We learn, on the authority of Vitruvius, who wrote in the Augustan age, that the Romans then made their water-pipes of potter's clay. This people, who introduced a knowledge of the useful arts practised by themselves wherever their conquests were extended, established potteries in England, where, among other articles, similar water-pipes were made. Some of these, about a century ago, were dug up in Hyde Park. They were found to be two inches in thickness, and were firmly jointed together with mon mortar mixed with oil.
It has been asserted that the ancient Britons were in the practice of making pottery before the invasion of this country by the Romans; and in support of this belief is brought the fact, that urns of earthenware have been taken from barrows in different parts of the kingdom. On the other hand, the concurring testimony of various writers gives reason for supposing that our ancestors were in those days supplied with such articles by the Venetians. Vestiges of considerable Roman potteries are discernible in many parts of the island, and particularly in Staffordshire, on the site of the great potteries which have so long been carried on in that county. In sinking pits for various purposes, remains of Roman potteries have occasionally been discovered there at a considerable depth below the surface.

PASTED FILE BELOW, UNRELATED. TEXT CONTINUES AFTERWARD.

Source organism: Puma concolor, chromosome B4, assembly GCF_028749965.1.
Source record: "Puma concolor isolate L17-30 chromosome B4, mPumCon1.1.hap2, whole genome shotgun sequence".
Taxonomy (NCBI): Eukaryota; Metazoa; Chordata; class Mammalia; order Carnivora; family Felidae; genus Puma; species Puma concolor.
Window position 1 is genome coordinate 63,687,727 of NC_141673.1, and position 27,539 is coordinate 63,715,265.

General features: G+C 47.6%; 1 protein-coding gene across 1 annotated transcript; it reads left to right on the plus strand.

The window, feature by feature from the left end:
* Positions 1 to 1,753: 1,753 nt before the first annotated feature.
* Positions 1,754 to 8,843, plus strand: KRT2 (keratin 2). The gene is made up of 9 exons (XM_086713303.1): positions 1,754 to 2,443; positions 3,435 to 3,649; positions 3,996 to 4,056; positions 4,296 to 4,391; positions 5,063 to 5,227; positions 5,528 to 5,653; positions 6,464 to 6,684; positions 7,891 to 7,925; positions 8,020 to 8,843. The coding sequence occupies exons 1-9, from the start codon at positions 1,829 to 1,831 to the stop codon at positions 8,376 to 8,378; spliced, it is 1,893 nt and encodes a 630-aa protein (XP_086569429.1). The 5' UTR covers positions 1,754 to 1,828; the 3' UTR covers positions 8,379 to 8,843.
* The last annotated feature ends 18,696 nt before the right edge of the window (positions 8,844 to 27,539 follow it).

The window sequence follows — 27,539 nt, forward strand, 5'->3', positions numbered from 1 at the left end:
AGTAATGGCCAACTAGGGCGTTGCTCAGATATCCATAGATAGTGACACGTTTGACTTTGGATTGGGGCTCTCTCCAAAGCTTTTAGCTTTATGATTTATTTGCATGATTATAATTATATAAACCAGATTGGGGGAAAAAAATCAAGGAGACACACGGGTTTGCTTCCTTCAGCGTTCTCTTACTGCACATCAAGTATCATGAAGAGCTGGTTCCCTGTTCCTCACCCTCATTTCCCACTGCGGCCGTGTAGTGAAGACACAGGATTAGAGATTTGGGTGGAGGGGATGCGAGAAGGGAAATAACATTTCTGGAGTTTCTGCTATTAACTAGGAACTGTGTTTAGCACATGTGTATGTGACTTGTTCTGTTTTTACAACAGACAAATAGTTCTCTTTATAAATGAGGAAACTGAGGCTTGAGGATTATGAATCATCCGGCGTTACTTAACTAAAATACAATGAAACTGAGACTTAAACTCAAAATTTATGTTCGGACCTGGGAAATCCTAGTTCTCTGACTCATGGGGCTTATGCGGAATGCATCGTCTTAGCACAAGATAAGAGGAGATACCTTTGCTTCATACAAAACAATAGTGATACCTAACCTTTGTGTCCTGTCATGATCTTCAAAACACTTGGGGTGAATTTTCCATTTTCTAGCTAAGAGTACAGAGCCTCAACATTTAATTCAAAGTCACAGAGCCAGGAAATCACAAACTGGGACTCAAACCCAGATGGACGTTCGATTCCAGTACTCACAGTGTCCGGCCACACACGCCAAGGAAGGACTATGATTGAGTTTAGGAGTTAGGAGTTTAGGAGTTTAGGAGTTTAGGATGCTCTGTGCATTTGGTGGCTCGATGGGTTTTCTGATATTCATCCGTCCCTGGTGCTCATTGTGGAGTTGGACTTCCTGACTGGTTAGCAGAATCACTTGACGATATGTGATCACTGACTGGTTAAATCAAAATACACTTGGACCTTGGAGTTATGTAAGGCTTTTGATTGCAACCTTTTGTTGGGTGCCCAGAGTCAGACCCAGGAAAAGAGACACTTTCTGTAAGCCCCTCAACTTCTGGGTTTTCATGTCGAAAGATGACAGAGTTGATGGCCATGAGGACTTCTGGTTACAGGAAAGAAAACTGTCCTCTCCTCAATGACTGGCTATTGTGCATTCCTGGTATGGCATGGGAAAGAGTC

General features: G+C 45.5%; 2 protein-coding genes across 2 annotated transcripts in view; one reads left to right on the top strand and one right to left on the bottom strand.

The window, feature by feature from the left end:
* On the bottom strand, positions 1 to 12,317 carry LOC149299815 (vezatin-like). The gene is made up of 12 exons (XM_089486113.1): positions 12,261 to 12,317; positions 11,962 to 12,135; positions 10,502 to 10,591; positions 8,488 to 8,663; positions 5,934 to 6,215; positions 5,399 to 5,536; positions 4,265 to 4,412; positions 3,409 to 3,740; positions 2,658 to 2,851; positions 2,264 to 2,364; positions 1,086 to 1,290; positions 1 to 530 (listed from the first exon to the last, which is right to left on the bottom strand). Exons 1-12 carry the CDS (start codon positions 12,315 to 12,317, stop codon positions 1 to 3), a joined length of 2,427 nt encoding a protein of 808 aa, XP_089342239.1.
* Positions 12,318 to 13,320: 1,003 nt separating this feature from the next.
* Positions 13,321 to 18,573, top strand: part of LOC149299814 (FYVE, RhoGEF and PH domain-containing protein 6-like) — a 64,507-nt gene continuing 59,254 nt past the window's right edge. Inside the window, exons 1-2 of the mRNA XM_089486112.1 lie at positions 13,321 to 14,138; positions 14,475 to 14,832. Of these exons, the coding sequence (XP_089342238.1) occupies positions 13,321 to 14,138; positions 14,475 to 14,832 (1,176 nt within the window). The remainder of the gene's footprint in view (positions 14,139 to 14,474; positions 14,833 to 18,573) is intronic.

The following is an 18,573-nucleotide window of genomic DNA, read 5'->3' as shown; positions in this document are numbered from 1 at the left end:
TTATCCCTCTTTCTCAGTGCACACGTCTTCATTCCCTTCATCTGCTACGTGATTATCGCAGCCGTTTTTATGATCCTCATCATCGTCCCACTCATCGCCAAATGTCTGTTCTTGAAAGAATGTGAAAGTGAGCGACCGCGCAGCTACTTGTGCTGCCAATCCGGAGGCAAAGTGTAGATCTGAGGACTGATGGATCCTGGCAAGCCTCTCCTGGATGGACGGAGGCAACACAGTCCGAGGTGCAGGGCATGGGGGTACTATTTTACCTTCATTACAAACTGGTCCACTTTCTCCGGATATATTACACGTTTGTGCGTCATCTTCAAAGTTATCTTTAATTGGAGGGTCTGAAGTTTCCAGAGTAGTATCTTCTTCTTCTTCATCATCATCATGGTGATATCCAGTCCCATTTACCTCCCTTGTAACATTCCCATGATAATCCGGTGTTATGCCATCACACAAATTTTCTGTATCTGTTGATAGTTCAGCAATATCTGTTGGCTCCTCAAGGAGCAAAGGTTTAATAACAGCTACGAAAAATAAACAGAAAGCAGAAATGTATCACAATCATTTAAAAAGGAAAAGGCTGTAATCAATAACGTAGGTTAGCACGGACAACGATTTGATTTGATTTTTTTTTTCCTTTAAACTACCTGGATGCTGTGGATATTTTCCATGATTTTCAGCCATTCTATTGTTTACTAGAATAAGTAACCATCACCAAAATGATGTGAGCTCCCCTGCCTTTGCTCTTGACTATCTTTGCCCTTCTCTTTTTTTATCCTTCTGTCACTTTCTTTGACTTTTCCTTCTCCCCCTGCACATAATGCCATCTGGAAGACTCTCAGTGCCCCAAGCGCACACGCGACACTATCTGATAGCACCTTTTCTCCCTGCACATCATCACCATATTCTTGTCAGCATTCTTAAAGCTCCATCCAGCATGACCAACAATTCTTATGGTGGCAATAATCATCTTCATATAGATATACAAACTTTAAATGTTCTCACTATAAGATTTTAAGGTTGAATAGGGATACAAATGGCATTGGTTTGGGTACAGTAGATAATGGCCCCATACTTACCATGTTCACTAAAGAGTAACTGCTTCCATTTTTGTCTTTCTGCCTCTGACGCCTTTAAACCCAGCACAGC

Governor Pownall relates, that in his time (1778) the men employed in fishing at the back of the Margate Sands, in the Queen's Channel, frequently drew up in their nets some coarse and rudely formed earthen vessels, and that it was common to find such pans in the cottages of these fishermen. It was for some time believed, that a Roman trading vessel, freighted with pottery, had been